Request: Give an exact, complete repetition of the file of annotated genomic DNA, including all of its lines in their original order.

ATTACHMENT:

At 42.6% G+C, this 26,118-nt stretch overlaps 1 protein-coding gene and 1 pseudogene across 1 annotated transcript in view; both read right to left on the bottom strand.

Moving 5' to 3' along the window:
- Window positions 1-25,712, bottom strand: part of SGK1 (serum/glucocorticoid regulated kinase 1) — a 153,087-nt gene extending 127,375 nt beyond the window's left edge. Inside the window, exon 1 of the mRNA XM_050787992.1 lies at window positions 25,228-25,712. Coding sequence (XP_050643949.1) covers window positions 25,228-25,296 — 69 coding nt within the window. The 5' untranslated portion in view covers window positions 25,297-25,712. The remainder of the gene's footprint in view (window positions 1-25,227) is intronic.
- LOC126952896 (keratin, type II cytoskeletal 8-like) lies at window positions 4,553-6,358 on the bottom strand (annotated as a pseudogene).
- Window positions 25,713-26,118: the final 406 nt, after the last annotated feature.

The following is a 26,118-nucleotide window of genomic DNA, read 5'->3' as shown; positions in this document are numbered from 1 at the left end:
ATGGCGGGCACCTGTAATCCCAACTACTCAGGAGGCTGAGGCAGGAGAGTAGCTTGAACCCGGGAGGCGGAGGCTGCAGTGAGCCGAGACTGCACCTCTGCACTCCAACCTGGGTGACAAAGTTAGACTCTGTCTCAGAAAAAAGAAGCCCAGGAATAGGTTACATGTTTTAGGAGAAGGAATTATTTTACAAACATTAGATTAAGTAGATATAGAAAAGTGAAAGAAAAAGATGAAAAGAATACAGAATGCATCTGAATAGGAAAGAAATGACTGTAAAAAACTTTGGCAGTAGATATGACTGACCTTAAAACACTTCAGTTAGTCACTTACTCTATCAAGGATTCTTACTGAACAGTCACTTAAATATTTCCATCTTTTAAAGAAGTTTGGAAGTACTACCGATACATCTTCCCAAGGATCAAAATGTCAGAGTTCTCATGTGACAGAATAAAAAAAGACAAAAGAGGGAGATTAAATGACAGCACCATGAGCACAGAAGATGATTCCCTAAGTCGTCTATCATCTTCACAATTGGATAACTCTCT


At 42.6% G+C, this 26,118-nt stretch overlaps 1 protein-coding gene and 1 pseudogene across 1 annotated transcript in view; both read right to left on the bottom strand.

Moving 5' to 3' along the window:
- Window positions 1-25,712, bottom strand: part of SGK1 (serum/glucocorticoid regulated kinase 1) — a 153,087-nt gene extending 127,375 nt beyond the window's left edge. Inside the window, exon 1 of the mRNA XM_050787992.1 lies at window positions 25,228-25,712. Coding sequence (XP_050643949.1) covers window positions 25,228-25,296 — 69 coding nt within the window. The 5' untranslated portion in view covers window positions 25,297-25,712. The remainder of the gene's footprint in view (window positions 1-25,227) is intronic.
- LOC126952896 (keratin, type II cytoskeletal 8-like) lies at window positions 4,553-6,358 on the bottom strand (annotated as a pseudogene).
- Window positions 25,713-26,118: the final 406 nt, after the last annotated feature.

The following is a 26,118-nucleotide window of genomic DNA, read 5'->3' as shown; positions in this document are numbered from 1 at the left end:
ATGGCGGGCACCTGTAATCCCAACTACTCAGGAGGCTGAGGCAGGAGAGTAGCTTGAACCCGGGAGGCGGAGGCTGCAGTGAGCCGAGACTGCACCTCTGCACTCCAACCTGGGTGACAAAGTTAGACTCTGTCTCAGAAAAAAGAAGCCCAGGAATAGGTTACATGTTTTAGGAGAAGGAATTATTTTACAAACATTAGATTAAGTAGATATAGAAAAGTGAAAGAAAAAGATGAAAAGAATACAGAATGCATCTGAATAGGAAAGAAATGACTGTAAAAAACTTTGGCAGTAGATATGACTGACCTTAAAACACTTCAGTTAGTCACTTACTCTATCAAGGATTCTTACTGAACAGTCACTTAAATATTTCCATCTTTTAAAGAAGTTTGGAAGTACTACCGATACATCTTCCCAAGGATCAAAATGTCAGAGTTCTCATGTGACAGAATAAAAAAAGACAAAAGAGGGAGATTAAATGACAGCACCATGAGCACAGAAGATGATTCCCTAAGTCGTCTATCATCTTCACAATTGGATAACTCTCT